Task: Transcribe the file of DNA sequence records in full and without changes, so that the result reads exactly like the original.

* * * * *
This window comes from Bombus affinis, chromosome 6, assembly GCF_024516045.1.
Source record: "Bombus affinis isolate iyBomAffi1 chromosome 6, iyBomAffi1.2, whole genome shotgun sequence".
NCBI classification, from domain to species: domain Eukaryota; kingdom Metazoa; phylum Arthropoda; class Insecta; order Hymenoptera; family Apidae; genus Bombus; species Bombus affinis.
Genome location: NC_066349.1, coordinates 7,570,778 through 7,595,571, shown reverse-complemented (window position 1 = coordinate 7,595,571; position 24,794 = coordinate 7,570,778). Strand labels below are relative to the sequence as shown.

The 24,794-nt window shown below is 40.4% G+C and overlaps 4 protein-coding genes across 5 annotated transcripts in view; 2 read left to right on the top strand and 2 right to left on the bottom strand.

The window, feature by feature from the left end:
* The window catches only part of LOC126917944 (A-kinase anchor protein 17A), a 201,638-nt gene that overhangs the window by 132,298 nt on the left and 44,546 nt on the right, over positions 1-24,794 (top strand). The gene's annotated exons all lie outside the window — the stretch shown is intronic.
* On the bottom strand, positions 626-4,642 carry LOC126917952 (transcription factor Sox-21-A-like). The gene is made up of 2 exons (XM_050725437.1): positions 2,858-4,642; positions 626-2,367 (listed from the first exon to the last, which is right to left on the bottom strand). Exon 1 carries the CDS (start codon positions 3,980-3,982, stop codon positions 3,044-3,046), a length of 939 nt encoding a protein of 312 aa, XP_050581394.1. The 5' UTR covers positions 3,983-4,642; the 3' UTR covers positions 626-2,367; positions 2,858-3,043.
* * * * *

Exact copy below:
This window comes from Bombus affinis, chromosome 6, assembly GCF_024516045.1.
Source record: "Bombus affinis isolate iyBomAffi1 chromosome 6, iyBomAffi1.2, whole genome shotgun sequence".
NCBI classification, from domain to species: domain Eukaryota; kingdom Metazoa; phylum Arthropoda; class Insecta; order Hymenoptera; family Apidae; genus Bombus; species Bombus affinis.
Genome location: NC_066349.1, coordinates 7,570,778 through 7,595,571, shown reverse-complemented (window position 1 = coordinate 7,595,571; position 24,794 = coordinate 7,570,778). Strand labels below are relative to the sequence as shown.

The 24,794-nt window shown below is 40.4% G+C and overlaps 4 protein-coding genes across 5 annotated transcripts in view; 2 read left to right on the top strand and 2 right to left on the bottom strand.

The window, feature by feature from the left end:
* The window catches only part of LOC126917944 (A-kinase anchor protein 17A), a 201,638-nt gene that overhangs the window by 132,298 nt on the left and 44,546 nt on the right, over positions 1-24,794 (top strand). The gene's annotated exons all lie outside the window — the stretch shown is intronic.
* On the bottom strand, positions 626-4,642 carry LOC126917952 (transcription factor Sox-21-A-like). The gene is made up of 2 exons (XM_050725437.1): positions 2,858-4,642; positions 626-2,367 (listed from the first exon to the last, which is right to left on the bottom strand). Exon 1 carries the CDS (start codon positions 3,980-3,982, stop codon positions 3,044-3,046), a length of 939 nt encoding a protein of 312 aa, XP_050581394.1. The 5' UTR covers positions 3,983-4,642; the 3' UTR covers positions 626-2,367; positions 2,858-3,043.